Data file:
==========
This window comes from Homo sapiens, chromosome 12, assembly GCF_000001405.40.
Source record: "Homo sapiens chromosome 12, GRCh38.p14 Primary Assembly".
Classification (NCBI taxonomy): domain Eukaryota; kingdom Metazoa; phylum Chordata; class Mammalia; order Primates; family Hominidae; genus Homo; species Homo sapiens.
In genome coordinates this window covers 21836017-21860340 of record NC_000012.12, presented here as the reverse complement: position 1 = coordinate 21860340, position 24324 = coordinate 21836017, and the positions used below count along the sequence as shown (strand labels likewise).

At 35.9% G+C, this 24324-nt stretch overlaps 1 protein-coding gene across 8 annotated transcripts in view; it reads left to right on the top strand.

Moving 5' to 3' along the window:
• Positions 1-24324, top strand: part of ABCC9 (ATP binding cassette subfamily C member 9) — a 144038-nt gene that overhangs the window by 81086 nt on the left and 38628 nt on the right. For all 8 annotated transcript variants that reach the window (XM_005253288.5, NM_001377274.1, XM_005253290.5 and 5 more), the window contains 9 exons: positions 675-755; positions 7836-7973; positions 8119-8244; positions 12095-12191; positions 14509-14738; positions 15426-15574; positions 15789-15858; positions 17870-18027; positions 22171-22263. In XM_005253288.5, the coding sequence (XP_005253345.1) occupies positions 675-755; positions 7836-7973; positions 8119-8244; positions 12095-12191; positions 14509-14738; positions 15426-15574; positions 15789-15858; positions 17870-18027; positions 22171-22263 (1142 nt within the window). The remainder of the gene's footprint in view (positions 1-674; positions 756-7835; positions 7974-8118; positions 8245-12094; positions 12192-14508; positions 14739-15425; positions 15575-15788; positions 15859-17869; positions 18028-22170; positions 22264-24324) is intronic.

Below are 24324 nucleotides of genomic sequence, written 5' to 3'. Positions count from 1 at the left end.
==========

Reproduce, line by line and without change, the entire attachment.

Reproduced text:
This window comes from Homo sapiens, chromosome 12, assembly GCF_000001405.40.
Source record: "Homo sapiens chromosome 12, GRCh38.p14 Primary Assembly".
Classification (NCBI taxonomy): domain Eukaryota; kingdom Metazoa; phylum Chordata; class Mammalia; order Primates; family Hominidae; genus Homo; species Homo sapiens.
In genome coordinates this window covers 21836017-21860340 of record NC_000012.12, presented here as the reverse complement: position 1 = coordinate 21860340, position 24324 = coordinate 21836017, and the positions used below count along the sequence as shown (strand labels likewise).

At 35.9% G+C, this 24324-nt stretch overlaps 1 protein-coding gene across 8 annotated transcripts in view; it reads left to right on the top strand.

Moving 5' to 3' along the window:
• Positions 1-24324, top strand: part of ABCC9 (ATP binding cassette subfamily C member 9) — a 144038-nt gene that overhangs the window by 81086 nt on the left and 38628 nt on the right. For all 8 annotated transcript variants that reach the window (XM_005253288.5, NM_001377274.1, XM_005253290.5 and 5 more), the window contains 9 exons: positions 675-755; positions 7836-7973; positions 8119-8244; positions 12095-12191; positions 14509-14738; positions 15426-15574; positions 15789-15858; positions 17870-18027; positions 22171-22263. In XM_005253288.5, the coding sequence (XP_005253345.1) occupies positions 675-755; positions 7836-7973; positions 8119-8244; positions 12095-12191; positions 14509-14738; positions 15426-15574; positions 15789-15858; positions 17870-18027; positions 22171-22263 (1142 nt within the window). The remainder of the gene's footprint in view (positions 1-674; positions 756-7835; positions 7974-8118; positions 8245-12094; positions 12192-14508; positions 14739-15425; positions 15575-15788; positions 15859-17869; positions 18028-22170; positions 22264-24324) is intronic.

Below are 24324 nucleotides of genomic sequence, written 5' to 3'. Positions count from 1 at the left end.